Citizen science is a way for people to learn about the world around us through meaningful participation while advancing research and monitoring. Schoodic Institute works with the National Park Service and other partners to provide opportunities for volunteers to participate in citizen science programs in Acadia National Park, other public lands, and also regionally, nationally, and internationally.
Schoodic Institute announces citizen science workshops
Schoodic Institute is pleased to announce that it is offering free two-day practical, hands-on citizen science project design workshops. Learn from experts and each other as you apply principles of good citizen science design to a project, or project idea, you bring to the workshop (if you don’t have a project, don’t worry, you’ll be helping someone else with theirs while still building your own skills). Walk away with an actionable framework for your citizen science project(s), citizen science project skills, and a network of practitioners to help you in the future. More HERE.
The Schoodic Spruce Citizen Science Project
How will the forests of Acadia and Maine look in the future? Which tree species will thrive and which may decline? Will we continue to see a red spruce dominated landscape or will more warm-adapted species such as oaks, maples, and birches overtake the forest? These are some of the science questions we’re pursuing at Schoodic Institute. Join in the science and help us discover solutions. More HERE.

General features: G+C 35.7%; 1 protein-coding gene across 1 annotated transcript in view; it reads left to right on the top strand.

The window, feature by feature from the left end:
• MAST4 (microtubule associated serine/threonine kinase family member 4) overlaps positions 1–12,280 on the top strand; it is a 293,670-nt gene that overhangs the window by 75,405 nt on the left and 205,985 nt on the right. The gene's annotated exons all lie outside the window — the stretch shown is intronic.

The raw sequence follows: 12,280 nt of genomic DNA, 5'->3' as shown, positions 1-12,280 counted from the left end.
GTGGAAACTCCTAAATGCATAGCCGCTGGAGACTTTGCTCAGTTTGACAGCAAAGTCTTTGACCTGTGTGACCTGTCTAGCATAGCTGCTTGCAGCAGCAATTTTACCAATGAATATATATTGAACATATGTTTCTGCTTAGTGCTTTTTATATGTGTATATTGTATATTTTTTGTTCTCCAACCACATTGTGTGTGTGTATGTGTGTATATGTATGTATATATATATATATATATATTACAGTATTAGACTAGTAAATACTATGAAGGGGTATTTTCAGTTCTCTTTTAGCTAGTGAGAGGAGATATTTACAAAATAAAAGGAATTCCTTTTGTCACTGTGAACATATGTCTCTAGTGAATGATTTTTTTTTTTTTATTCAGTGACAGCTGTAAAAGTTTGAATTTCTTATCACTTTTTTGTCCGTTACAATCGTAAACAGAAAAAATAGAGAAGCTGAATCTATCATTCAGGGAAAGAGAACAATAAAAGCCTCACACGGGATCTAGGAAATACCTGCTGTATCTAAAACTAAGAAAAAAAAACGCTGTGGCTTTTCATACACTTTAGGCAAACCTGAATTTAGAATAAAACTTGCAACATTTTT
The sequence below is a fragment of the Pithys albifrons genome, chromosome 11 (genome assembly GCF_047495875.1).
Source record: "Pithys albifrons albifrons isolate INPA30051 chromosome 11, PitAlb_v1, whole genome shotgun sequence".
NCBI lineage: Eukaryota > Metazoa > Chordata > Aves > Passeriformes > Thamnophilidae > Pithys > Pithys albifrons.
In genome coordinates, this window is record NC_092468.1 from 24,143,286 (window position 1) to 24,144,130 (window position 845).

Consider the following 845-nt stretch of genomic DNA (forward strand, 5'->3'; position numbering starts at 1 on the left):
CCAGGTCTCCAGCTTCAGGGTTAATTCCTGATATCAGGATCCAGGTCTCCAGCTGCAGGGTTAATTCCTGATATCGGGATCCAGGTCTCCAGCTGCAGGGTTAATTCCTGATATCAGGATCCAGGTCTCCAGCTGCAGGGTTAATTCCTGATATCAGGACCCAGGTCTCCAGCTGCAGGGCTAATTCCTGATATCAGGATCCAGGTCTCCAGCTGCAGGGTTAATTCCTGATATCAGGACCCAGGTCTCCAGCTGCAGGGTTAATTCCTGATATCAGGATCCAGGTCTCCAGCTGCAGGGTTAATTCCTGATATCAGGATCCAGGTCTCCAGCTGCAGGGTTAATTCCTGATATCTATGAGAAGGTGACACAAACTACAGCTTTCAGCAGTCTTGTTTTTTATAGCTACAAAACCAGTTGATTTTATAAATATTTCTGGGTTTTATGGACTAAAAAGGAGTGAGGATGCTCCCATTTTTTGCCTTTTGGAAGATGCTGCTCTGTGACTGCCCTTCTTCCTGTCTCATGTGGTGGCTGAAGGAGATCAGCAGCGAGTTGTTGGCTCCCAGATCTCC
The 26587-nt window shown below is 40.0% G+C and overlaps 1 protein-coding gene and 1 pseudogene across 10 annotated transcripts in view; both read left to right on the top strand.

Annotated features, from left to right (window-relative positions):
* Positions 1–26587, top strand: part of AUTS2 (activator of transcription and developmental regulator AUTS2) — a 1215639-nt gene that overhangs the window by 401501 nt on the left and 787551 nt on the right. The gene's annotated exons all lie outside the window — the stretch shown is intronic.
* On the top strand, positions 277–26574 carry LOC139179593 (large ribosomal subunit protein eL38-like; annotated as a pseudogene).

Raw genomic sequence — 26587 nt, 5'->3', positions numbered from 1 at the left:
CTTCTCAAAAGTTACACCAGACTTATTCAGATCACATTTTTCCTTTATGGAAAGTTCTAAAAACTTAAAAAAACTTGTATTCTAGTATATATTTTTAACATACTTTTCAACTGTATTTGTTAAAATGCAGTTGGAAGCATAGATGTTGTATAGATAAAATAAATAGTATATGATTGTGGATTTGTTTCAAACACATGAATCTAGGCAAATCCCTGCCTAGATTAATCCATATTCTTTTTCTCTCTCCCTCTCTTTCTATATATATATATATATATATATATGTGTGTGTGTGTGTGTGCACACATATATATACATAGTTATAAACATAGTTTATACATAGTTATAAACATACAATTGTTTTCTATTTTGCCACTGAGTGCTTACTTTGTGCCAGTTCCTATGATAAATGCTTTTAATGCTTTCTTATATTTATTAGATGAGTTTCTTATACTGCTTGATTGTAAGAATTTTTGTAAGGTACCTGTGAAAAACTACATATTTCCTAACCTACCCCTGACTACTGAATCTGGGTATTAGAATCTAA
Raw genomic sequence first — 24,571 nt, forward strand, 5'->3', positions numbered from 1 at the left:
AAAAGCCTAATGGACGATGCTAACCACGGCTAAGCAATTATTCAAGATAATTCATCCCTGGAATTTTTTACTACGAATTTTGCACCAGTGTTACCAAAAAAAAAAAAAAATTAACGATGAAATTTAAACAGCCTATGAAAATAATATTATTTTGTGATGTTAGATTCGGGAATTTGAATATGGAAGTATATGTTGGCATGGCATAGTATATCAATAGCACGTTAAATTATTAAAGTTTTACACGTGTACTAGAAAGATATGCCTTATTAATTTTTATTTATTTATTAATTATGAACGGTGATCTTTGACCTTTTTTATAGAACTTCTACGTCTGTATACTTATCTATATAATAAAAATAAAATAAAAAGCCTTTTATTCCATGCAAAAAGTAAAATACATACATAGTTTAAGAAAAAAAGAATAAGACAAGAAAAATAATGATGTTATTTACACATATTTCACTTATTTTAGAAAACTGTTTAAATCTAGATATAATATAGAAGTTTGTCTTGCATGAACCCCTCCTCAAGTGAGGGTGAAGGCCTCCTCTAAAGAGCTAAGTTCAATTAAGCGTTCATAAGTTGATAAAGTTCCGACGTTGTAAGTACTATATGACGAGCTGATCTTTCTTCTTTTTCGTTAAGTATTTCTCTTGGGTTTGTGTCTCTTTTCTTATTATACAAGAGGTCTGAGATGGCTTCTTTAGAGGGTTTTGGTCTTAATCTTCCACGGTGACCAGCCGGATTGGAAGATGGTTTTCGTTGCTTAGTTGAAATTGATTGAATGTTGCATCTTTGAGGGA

The Schoodic Phenology Trail
The Schoodic Phenology Trail was created to help advance scientific research here in the park and throughout all of Downeast Maine all while providing the opportunity to engage citizen scientists in the data collection process. What is Phenology? Phenology, or nature’s calendar, is the study of plant and animal life cycle events. It includes tracking the timing of flowering and fruiting plants, emergence of insects, and bird migrations. More HERE.